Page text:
A publication of the Archaeological Institute of America
October 14, 1998--Set sail from Piraeus on a bright but rainy afternoon. Sad to bid Athens farewell, but glad to board the Sea Cloud, a 360-foot, four-masted bark built in 1931. Clear night sky as we glide southward across the Saronic Gulf for Mycenae.
October 15--Anchored in Nauplion, tender to shore, and from there to Mycenae, once the foremost citadel in Greece, now a crumbling hilltop ruin encircled by its Cyclopean walls. Back to the ship and off, south along the coast of Lakonia.
October 16--Olympia, Zeus' holiest sanctuary and home of the original Olympics. Shattered columns litter the grass, their shell-pocked limestone drums eroded and blackened with lichens.
October 17--Kephallonia, largest of the Ionian Islands. Across the channel to the east is Ithaka, Odysseus' home.
October 18--Today the Ionian Sea, no land in sight, a brisk breeze, and sails at last, 30 towering sheets of canvas (32,000 square feet), crew members scurrying up the ratlines to set them in place, the deck raked to starboard as we clip along.
October 19--Landfall. We drop anchor in Taormina's bay a few yards from the ruins of Naxos, Sicily's first Greek colony. The hill town of Taormina, ancient Tauromenium, overlooks the bay, and on the western horizon Mt. Etna's brooding plume of smoke admonishes us to take her seriously. That night we sail north through the Strait of Messina, or the Strait of Sicily as the Romans called it, which separates the island from the Italian mainland. On either side were cliffs where the mythical monsters Scylla and Charybdis lived.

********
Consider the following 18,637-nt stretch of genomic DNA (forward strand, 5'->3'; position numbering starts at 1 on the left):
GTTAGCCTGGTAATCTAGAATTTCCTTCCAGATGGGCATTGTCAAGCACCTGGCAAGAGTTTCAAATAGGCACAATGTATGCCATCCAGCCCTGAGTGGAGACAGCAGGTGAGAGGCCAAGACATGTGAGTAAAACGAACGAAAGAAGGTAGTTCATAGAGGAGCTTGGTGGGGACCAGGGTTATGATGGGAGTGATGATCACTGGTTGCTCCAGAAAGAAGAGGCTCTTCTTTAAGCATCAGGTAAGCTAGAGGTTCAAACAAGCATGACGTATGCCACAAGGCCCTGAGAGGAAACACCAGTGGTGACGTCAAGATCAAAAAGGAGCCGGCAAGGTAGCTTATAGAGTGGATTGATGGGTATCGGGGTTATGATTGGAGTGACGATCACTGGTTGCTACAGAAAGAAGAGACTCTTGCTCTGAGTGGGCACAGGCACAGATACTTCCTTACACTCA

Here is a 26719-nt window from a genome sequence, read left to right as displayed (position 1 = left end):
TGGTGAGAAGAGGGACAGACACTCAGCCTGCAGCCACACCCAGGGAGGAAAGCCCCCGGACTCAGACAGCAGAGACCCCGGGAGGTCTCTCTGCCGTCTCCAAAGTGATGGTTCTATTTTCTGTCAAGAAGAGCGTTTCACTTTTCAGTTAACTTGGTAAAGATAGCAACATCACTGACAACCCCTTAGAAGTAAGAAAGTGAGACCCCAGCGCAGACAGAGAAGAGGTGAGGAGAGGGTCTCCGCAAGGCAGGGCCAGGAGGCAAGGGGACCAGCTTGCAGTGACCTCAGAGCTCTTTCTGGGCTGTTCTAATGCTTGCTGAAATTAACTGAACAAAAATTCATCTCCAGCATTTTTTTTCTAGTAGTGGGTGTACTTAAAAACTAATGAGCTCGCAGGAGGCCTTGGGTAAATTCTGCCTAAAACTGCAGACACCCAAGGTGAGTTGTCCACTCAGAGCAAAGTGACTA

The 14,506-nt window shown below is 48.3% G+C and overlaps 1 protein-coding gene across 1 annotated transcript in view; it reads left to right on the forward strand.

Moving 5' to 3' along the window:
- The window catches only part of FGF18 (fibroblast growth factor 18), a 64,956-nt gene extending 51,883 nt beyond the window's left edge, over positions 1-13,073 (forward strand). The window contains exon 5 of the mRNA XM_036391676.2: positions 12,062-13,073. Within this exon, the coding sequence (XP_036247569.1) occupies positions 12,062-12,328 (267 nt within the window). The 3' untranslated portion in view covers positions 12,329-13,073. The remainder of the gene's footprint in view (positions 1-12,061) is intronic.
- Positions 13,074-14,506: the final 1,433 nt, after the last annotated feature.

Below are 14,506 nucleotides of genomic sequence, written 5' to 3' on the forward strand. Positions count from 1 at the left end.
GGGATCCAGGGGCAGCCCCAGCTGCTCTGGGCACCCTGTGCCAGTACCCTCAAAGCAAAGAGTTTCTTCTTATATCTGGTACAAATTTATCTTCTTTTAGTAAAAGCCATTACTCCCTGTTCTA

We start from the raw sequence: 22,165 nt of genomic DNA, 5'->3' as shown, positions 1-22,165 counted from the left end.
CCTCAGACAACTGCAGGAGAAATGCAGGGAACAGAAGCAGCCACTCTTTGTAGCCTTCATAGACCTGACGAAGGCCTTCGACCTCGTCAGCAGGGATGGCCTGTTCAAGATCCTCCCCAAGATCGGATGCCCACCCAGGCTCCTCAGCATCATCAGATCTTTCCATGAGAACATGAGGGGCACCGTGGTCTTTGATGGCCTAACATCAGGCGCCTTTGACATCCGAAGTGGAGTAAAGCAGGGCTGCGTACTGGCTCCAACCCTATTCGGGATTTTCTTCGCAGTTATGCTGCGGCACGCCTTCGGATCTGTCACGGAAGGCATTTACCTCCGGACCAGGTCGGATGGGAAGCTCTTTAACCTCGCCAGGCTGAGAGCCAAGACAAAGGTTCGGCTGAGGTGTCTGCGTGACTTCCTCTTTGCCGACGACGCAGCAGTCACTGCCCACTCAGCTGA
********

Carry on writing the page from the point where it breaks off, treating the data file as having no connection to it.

October 20--Our course has taken us through the Strait of Messina; we have docked for a few hours at Lipari, colonized by the Greeks in 580 B.C. Now we are circling Stromboli, from the Greek strongyle for round, a perfect volcanic cone rising from the sea, most famous of the Aeolian Islands.
October 21--Farewell to Sea Cloud. Day's end brings me to the seaside village of Selinunte, ancient Selinus, a Greek colony named for the wild celery (Greek celinon) that grows there even today.
Andrew L. Slayman is a senior editor of ARCHAEOLOGY. The author would like to thank Abercrombie & Kent (1-800-323-7308) and Sea Cloud, Inc. (1-888-732-2568) for their assistance with this article.